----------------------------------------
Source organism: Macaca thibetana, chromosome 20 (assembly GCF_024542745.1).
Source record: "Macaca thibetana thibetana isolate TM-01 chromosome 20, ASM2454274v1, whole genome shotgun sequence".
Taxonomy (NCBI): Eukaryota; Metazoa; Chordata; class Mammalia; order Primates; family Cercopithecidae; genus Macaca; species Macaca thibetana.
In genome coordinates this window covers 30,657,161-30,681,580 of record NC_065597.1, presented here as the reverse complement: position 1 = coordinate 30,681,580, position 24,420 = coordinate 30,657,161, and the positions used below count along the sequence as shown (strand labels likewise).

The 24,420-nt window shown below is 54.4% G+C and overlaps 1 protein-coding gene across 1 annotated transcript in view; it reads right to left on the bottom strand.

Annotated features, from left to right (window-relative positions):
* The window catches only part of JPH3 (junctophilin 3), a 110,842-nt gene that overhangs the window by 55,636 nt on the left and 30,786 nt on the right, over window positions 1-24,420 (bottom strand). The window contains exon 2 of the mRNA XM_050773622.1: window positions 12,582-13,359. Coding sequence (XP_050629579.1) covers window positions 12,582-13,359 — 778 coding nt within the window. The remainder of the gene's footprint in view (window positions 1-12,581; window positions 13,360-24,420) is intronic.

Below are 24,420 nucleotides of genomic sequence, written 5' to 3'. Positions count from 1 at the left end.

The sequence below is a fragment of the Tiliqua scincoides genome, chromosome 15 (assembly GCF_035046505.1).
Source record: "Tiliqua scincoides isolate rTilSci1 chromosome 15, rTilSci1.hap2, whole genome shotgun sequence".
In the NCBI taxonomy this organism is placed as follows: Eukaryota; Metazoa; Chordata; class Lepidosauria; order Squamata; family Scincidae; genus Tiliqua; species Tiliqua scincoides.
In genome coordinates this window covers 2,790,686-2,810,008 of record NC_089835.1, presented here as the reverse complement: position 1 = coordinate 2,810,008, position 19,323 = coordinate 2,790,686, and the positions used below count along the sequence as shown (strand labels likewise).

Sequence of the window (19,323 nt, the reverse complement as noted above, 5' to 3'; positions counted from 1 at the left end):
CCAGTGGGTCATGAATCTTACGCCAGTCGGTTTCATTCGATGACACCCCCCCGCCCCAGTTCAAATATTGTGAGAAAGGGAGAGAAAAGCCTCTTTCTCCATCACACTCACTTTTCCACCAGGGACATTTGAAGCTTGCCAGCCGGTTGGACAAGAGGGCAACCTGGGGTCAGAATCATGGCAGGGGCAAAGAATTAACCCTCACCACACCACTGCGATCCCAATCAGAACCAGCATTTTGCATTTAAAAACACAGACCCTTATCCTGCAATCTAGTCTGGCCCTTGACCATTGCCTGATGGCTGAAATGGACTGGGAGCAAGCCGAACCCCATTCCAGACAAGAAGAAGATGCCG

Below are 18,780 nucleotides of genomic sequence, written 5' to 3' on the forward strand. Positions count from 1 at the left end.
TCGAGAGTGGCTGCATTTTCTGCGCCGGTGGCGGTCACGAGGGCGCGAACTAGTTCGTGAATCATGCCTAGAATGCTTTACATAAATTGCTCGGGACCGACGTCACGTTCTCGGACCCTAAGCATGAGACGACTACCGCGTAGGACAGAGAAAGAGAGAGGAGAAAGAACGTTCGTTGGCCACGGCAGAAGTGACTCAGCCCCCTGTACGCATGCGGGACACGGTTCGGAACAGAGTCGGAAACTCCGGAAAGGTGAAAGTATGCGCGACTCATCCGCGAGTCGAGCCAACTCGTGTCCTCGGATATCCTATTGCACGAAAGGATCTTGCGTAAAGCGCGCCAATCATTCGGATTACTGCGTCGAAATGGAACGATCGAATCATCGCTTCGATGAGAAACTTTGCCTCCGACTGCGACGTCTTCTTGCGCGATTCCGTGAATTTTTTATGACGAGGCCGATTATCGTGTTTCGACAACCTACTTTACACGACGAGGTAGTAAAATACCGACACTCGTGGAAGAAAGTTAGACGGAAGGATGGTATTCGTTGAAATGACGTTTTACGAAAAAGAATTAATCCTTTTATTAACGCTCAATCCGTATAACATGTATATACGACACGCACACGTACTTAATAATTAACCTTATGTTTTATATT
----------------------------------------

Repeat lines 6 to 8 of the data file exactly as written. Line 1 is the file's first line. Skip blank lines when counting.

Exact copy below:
Annotated features, from left to right (window-relative positions):
* The window catches only part of JPH3 (junctophilin 3), a 110,842-nt gene that overhangs the window by 55,636 nt on the left and 30,786 nt on the right, over window positions 1-24,420 (bottom strand). The window contains exon 2 of the mRNA XM_050773622.1: window positions 12,582-13,359. Coding sequence (XP_050629579.1) covers window positions 12,582-13,359 — 778 coding nt within the window. The remainder of the gene's footprint in view (window positions 1-12,581; window positions 13,360-24,420) is intronic.

Below are 24,420 nucleotides of genomic sequence, written 5' to 3'. Positions count from 1 at the left end.